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maccannic

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Posts posted by maccannic


  1. Not having had a 'career' as such, there haven't been many highlights.  But from a purely vanity point of view it has to be receiving compliments on your playing from somebody whose opinion you value.  On different occasions, these have included Alastair Anderson, Colin Dipper and Rod Stradling.

     

    One obvious lowlight was submitting some recordings for possible inclusion in 'Duet International' to be told, very politely, that they weren't good enough (no hard feelings, Alan; I wasn't under any illusions in that regard).  But even then, I put a couple of the same sound files up on this site when I was trying to sell a concertina and got some favourable comments, so all's well that ends well.

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  2. The answer's 'yes'.  Yes, you could play one chord and hold it.  Yes, you could play one chord and let go.  Yes, you could play a chord every time there's a beat, or every time there's a note, or on some beats or notes but not others.

     

    The important thing is to listen to what yoy play, and play what sounds best to you.  If someone suggests something different, try that too.

     

    The main difficulty you will find with the English is that both hands are involved with playing the tune, so it's not always easy to play exactly what chord you want, although that comes with practice too.


  3. I am in awe of anybody who can play to a decent standard on different types of concertina (Keith Kendrick is a good example).  As for me, I play 80-bass piano accordian and Maccann duet concertina, and even on those two rather different boxes I occasionally get confused, playing completely the wrong note or chord or trying to play something which isn't there.


  4. On 5/13/2020 at 3:17 PM, jwinship said:

    In 1985 Bertram Levy (anglo) and Peter Ostroushko (mandolin, fiddle) released an album on Flying Fish called "First Generation" that had an eclectic selection of traditional tunes, including klezmer and eastern European.  It was a great anglo album, a great mandolin album, it had a tight and unobtrusive rhythm section of guitar and bass, it was well recorded.  It never should have gone out of print, but I don't think it ever even made it to CD.

     

     

    But some of the tracks were included on CD on 'Anglo International'.


  5. As promised, here's a couple of links to myself playing my previous concertina (a 64-button Lachenal maccann).

     

    http://www.nonce.dk/4C.net/Maccannic/TG2-MP3-003 Maruxa.mp3

    http://www.nonce.dk/4C.net/Maccannic/TG2-MP3-001 Argeers,Christina.mp3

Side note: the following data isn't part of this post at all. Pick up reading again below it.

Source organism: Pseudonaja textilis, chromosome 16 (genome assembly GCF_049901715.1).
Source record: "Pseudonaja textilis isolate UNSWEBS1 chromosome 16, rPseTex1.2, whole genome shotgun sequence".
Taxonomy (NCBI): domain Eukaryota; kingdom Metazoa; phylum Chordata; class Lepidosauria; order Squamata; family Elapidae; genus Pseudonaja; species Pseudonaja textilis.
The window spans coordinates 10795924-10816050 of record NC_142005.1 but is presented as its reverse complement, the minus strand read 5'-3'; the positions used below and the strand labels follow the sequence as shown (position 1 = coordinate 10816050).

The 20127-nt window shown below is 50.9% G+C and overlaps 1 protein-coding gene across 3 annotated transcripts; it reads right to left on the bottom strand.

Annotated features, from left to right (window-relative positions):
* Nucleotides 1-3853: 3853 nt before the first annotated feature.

I hope they still work.  I'm not claiming they're great, but they give an idea of what can be done (I'd been playing about 10 years when they were done, but I didn't used to practice much).  (I still don't).


  6. I sent in a few first-pass recordings for Duet International.  The response from Alan was not altogether positive, but he suggested I re-do a couple of them.  I must admit, at this point I rather lost heart and didn't take it any further.

     

    There are a couple of recordings of myself playing on this forum somewhere, in case you (or anybody) is interested.  I'll have to see if I can find them.  But I've got a bigger concertina now, and my playing is not the same.


  7. I didn't know whether to put this in the Construction forum or the History forum, so I'll just put it here instead.

     

    I've got a Wheatstone Aeola Maccann duet made in 1914.  It's got a little white bit at the end of each handrest where the strap attaches.  Are these ivory, or just bone?  Or something else?

     

    Grateful for any info.


  8. I play for pleasure (mine; I'm not sure about other peoples'), by myself, or accompanying my or, more likely, my wife's singing, or in 'English' tune sessions, which round here tends to mean anything which isn't Irish.  On my own I play anything I can find which I can make to fit on the Maccann.  I love Morris tunes and English dance tunes, but will also try Celtic and European (esp. Swedish and French), and the odd Beatles number etc.  Sidney Bechet's 'Petit Fleur' works brilliantly in A minor on the Maccann.  Also a few classical tunes.  One or two novelty items, like playing Michael Turner's Waltz in 5/4 time.  Contradance tends to be a bit fast for me.

     

    And my wife plays English treble, so we've worked out a few tune arrangements together.  Really the only limit is ones imagination (and ability).

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